Democrats push proxy voting amid coronavirus relief battle
“I’m confident we’re going to pass the Heroes Act,” Hoyer said in an interview with POLITICO. “We’re talking to members — I talked to a lot of members yesterday, myself. Whip Clyburn is now counting.”
A group of 13 House committee chairs sent a letter late Tuesday night reiterating their support for the Heroes Act, saying, “ Lives are on the line, and time is of the essence…We urge you to support the legislation and to be present on Friday.”
Under the Democratic rules change, a lawmaker could only serve as a “designated proxy” for up to 10 members. And that lawmaker must receive and follow “exact written instruction” on how their colleagues want to vote on any procedure, from individual amendments to final passage of legislation. Hoyer said those precautions are being taken to address GOP concerns that lawmakers voting by proxy for other members could just vote how they wanted, even possibly against the absent member’s wishes.
“There’s still reservations the minority has as to whether this could work and work accurately,” Hoyer said. “This neither advantages the majority nor disadvantages the minority. This is simply to replicate what we can do in person but are precluded from doing by an extrinsic force.”
Proxy voting was allowed in committees until Republicans banned the practice following their 1994 takeover of the House.
Democrats would also allow committees to hold remote hearings, markups and depositions. But Hoyer said House panels would start with hearings first to ease members into the change and get them comfortable with the remote technology before voting on legislation in committee.
The change would be temporary, permitted only for 45 day-periods during the pandemic that has made the U.S. Capitol unsafe for members and aides to gather. The rule will only cover the 116th Congress, which ends in January.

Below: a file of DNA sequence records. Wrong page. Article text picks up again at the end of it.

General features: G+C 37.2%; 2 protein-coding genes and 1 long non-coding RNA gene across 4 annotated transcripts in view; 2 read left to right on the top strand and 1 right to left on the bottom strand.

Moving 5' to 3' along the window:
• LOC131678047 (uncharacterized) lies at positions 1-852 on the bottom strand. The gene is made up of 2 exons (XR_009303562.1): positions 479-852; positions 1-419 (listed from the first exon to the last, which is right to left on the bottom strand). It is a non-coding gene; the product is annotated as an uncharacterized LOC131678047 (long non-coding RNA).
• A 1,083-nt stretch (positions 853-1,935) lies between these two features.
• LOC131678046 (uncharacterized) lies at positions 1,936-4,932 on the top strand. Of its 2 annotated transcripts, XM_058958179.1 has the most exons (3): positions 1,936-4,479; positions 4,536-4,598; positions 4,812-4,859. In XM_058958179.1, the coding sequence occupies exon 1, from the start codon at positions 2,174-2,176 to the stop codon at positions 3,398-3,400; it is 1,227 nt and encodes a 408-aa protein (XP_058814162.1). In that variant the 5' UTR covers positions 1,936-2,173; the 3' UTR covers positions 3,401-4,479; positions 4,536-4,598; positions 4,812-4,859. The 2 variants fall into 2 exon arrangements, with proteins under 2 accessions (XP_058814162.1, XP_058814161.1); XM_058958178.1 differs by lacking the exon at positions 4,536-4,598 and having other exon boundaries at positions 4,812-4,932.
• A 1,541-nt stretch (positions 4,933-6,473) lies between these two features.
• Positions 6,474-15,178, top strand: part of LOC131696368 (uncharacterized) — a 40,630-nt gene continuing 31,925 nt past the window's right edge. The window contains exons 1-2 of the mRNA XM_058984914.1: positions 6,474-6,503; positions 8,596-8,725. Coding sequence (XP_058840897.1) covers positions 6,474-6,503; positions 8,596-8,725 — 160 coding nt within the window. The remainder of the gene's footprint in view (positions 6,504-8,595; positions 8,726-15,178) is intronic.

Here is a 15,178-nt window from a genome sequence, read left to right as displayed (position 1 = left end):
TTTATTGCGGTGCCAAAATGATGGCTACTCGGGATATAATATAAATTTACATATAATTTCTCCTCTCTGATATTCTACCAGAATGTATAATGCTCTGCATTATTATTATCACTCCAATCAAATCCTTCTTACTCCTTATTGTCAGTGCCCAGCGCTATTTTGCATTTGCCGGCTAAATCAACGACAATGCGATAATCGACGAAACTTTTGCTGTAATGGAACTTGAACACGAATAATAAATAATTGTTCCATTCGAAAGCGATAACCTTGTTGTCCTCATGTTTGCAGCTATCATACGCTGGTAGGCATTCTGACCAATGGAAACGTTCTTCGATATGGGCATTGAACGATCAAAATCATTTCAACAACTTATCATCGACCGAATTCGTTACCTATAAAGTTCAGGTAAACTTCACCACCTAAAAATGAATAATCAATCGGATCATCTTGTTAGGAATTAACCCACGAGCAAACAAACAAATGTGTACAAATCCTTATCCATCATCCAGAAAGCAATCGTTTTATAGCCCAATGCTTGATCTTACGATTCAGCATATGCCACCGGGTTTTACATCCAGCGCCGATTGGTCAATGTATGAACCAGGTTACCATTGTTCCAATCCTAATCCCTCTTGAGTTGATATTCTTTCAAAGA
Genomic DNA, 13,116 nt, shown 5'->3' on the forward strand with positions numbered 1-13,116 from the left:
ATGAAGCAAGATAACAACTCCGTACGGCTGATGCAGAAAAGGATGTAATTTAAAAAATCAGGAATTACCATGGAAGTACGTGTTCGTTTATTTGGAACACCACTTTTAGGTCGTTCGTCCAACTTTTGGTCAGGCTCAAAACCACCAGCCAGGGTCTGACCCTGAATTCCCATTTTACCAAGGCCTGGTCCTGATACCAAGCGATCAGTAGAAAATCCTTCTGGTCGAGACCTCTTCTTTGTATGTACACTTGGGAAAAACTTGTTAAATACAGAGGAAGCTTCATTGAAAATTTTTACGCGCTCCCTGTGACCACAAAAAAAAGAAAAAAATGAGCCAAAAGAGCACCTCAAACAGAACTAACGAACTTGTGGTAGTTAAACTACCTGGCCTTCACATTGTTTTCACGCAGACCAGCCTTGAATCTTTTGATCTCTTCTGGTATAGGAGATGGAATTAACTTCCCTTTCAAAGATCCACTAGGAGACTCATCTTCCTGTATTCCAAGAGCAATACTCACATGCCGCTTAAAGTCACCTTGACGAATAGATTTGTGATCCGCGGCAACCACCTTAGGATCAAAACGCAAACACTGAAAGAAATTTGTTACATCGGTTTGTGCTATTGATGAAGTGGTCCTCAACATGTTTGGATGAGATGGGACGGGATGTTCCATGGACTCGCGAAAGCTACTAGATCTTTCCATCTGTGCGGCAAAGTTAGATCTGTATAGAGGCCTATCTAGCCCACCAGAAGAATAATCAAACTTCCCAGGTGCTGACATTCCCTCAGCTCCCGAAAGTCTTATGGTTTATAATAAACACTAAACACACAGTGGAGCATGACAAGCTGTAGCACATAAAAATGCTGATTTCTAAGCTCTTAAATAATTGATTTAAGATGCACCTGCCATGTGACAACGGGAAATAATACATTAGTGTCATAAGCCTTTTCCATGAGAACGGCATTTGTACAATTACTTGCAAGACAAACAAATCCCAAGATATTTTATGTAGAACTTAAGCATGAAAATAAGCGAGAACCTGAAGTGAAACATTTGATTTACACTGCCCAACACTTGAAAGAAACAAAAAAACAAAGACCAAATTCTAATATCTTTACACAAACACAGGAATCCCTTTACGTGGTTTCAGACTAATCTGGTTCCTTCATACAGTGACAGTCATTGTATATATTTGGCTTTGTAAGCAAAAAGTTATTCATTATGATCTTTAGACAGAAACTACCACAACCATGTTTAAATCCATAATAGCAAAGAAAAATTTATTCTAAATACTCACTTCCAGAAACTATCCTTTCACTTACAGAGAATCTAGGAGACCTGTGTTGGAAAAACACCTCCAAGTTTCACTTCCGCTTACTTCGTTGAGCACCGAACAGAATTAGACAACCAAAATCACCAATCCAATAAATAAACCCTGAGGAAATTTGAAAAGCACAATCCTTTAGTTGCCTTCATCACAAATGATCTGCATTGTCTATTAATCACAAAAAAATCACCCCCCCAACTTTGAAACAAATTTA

But the Democratic proposal could eventually include a path to remote floor voting for all members. Democrats have tasked the House Administration Committee — chaired by Rep. Zoe Lofgren (D-Calif.) — to “study the feasibility” of the idea. Minority Leader Kevin McCarthy (R-Calif.) and senior Republicans have opposed that option, and Pelosi has signaled that she doesn’t like it either.
The looming rules change vote comes three weeks after Pelosi hit pause on a similar plan, backed only by Democrats, in an effort to bring Republicans on board.
Hoyer said despite three meetings and multiple calls with McCarthy, the two sides weren’t able to come to a bipartisan deal. Democrats, however, did incorporate some Republican ideas into their final proposal, which Hoyer said the House would only use for extreme emergencies, such as the current pandemic.
“Neither the speaker, nor I, nor McCarthy…believe that there’s any substitute for in-person participation,” Hoyer said, adding the leaders all agree it should only be used in the “rarest of instances.”
“I can’t think of any event that’s happened in the 40 years that I’ve been in the Congress…in which this would have been utilized, not even after 9/11,” he added.
Democrats are making their commitment to allowing proxy voting nearly two months after Pelosi instructed Rules Committee Chairman Jim McGovern (D-Mass.) to study the issue of remote voting, a timeline that some members complained took too long amid the pandemic.
Many lawmakers had demanded an update to the House’s rules after a frenetic scene in late March, when a single GOP lawmaker, Rep. Thomas Massie of Kentucky, forced hundreds of members to rush back to Washington to prevent him from blocking the passage of a $2 trillion relief package.
“Legislating nearly always involves physically gathering together in one place, but if nothing else the world has learned over these past few difficult months that people need to be able to do their work in novel ways in times of emergency,” McGovern wrote in a letter to his colleagues on Wednesday.
The White House and Republican leaders in both chambers are opposed to the latest Democratic coronavirus package, arguing that not enough time has passed after Congress approved its last package, which was roughly half a trillion dollars. Democrats have crafted the $3 trillion package without input from either.
Congress has already approved $3 trillion in emergency spending and tax cuts in the roughly two months since the start of the pandemic.